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Which Financial Advisor Is Right for You?

April 10, 2017

Marcus Winbush, CFP® — CEO, True North Capital Alliance

We all have financial goals and dreams we would like to have come true, but all too often, dreams go unrealized or only partially fulfilled because we lack clear, actionable plans.

Is now the time for you to take your financial planning to the next level? Are you ready to become more intentional about funding your retirement and leaving a legacy for the people and causes dear to you? Or perhaps you are ready to start investing for the first time. Any one of these is an excellent reason to seek financial planning or investment assistance. If this is your time, let’s consider which type of financial planner might be right for you.

Many Financial Professionals Call Themselves Financial Planners

The term financial planner covers a variety of titles, services, and skills: financial advisors, financial representatives, financial consultants, brokers, or investment advisers. From their titles, you might assume they all do pretty much the same functions and have the same regulatory oversight. That assumption would not be accurate.

According to the Financial Industry Regulatory Authority (FINRA), “the first step in selecting an investment professional is to see if the person and his or her firm are registered.” Financial professionals in this category include investment advisors, Certified Financial Planners®, and registered representatives.

Investment Advisor

Investment Advisors (IAs) also called Registered Investment Advisors (RIAs) provide advice about securities and a broad array of financial/investment services. Services may include financial planning for college education and retirement, estate and investment planning, and asset management.

IAs must be registered with either the Securities and Exchange Commission (SEC) or state securities regulators, depending on the amount of assets they manage. Typically, RIAs do not “sell” proprietary investment products; their compensation comes primarily from fees they charge for their advisory service. At a minimum, IAs must pass the Series 65 exam administered by FINRA, but they usually add other credentials such as the CFP® designation to enhance their qualifications.

Certified Financial Planner®

Advisors who earn the CFP® designation are also qualified to provide investment advice for a full suite of services, including retirement, estate, and investment planning as well as asset management. To earn the CFP® designation, advisors must complete a comprehensive course of study approved by the CFP Board followed by a rigorous CFP® Certification Exam, which tests their ability to apply financial planning knowledge to real-life situations. Before they can use the CFP® designation, advisors must have several years of hands-on experience providing financial service for clients.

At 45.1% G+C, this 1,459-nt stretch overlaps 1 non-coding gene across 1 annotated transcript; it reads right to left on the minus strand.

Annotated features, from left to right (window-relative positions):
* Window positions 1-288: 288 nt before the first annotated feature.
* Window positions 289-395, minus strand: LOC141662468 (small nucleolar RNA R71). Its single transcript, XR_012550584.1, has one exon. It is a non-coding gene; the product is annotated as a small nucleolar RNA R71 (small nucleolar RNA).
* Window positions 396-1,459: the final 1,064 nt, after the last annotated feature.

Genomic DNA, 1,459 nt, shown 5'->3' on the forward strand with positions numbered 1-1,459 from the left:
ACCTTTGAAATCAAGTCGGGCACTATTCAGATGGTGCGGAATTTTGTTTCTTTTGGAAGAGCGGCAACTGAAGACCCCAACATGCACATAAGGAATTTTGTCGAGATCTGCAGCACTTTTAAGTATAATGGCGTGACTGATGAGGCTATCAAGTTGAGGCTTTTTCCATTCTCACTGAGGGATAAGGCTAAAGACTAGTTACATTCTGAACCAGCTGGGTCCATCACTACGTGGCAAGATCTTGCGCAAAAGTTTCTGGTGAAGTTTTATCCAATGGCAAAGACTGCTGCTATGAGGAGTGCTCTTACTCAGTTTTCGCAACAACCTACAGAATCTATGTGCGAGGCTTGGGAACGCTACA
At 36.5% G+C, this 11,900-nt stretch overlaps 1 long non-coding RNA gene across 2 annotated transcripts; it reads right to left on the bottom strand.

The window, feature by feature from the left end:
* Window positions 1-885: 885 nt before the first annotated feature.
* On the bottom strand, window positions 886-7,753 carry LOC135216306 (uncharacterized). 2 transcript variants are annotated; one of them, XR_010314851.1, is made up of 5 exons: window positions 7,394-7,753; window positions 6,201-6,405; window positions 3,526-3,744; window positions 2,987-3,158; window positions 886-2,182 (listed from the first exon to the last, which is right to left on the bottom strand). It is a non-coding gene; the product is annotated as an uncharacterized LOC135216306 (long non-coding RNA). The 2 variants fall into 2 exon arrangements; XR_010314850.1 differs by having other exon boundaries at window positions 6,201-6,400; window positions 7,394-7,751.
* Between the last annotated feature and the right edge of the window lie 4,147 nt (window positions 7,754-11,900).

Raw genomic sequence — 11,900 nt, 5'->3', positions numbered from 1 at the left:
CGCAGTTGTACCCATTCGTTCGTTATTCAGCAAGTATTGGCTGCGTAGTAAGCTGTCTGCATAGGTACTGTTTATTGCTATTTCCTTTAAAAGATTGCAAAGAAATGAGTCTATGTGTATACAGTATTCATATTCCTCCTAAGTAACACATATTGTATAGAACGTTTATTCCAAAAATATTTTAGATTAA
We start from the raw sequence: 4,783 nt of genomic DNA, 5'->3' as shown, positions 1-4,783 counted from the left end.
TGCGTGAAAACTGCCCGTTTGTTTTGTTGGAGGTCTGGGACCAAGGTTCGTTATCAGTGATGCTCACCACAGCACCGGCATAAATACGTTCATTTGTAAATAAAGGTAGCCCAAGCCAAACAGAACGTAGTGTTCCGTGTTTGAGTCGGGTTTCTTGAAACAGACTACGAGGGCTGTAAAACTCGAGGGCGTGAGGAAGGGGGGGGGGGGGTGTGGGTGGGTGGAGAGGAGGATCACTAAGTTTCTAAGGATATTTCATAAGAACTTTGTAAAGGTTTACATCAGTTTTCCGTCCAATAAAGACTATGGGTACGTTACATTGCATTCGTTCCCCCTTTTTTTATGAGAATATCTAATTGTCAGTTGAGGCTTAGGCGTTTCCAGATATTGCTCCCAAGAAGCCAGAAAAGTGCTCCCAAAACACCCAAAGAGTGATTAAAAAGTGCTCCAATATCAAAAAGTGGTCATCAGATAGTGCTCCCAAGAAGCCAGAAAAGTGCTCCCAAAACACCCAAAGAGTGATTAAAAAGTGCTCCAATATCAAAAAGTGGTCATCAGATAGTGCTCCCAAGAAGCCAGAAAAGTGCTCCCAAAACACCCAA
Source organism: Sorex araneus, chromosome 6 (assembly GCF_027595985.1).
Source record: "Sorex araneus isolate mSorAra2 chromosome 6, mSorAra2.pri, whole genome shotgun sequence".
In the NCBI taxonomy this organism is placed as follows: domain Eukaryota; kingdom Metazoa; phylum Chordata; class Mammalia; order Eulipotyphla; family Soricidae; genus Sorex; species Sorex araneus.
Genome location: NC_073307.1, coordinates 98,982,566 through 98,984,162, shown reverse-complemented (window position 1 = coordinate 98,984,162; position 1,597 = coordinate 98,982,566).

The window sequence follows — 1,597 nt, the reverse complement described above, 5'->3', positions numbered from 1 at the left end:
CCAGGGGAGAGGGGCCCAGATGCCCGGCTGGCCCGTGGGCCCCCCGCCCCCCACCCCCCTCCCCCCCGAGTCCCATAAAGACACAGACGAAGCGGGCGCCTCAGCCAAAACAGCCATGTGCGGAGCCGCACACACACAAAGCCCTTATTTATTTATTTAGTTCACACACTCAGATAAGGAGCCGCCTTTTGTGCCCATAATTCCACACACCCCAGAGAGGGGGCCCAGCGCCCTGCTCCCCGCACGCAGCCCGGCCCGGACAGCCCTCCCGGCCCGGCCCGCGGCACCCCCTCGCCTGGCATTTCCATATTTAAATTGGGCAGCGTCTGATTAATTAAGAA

Another significant distinction relates to the standard of care you can expect. CFP® professionals and other registered advisors are bound by the fiduciary standard established in the Investment Advisor Act of 1940. To comply with the fiduciary standard, investment advisors must act solely in the “client’s best interest when offering personalized financial service.” This means that registered advisors must not recommend an investment simply because they will receive more compensation from that investment. It also means that advisors must make sure their advice is accurate, complete, and as thorough as possible. RIAs are responsible for providing clients with objective advice.

Broker/Registered Representative

Brokers, sometimes called registered representatives, are licensed to buy and sell securities—stocks, bonds, mutual funds, and other investment products. A broker or a registered representative working on behalf of a broker-dealer must fulfill the suitability standard of care for clients.

The suitability rule states that brokers must make recommendations that are consistent with the best interest of the customer; it does not require the broker to place his or her interest below that of the client. This means that if an investment fits the needs of the client in some way, the broker is free to recommend the investment that pays them more money even though if may mean higher expenses for the client. Ultimately, it is important to realize that brokers’ primary role is to represent their broker-dealer, not the client.

What’s Right for You?

Many investors find the Certified Financial Planner® to be an excellent choice because of their experience, educational qualifications, and certification standards. With these factors as background information, you will need to interview the advisor you are considering. Finally, before you commit to work with an advisor, be sure you are comfortable with their investment philosophy and investment strategies. Also, look for someone you trust and with whom you can communicate effectively.

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Will the Fed’s Latest Rate Increase Affect You?

March 20, 2017

Marcus Winbush, CFP® — CEO, True North Capital Alliance

The Fed’s March 15th increase of the federal funds rate was much anticipated by most analysts. As a result, the markets were well prepared for the modest increase of one-quarter percent, taking the federal funds rate to a range of 0.75 to 1 percent. This is only the third increase since the federal funds rate was reduced to near zero during the Great Recession, which began in 2008.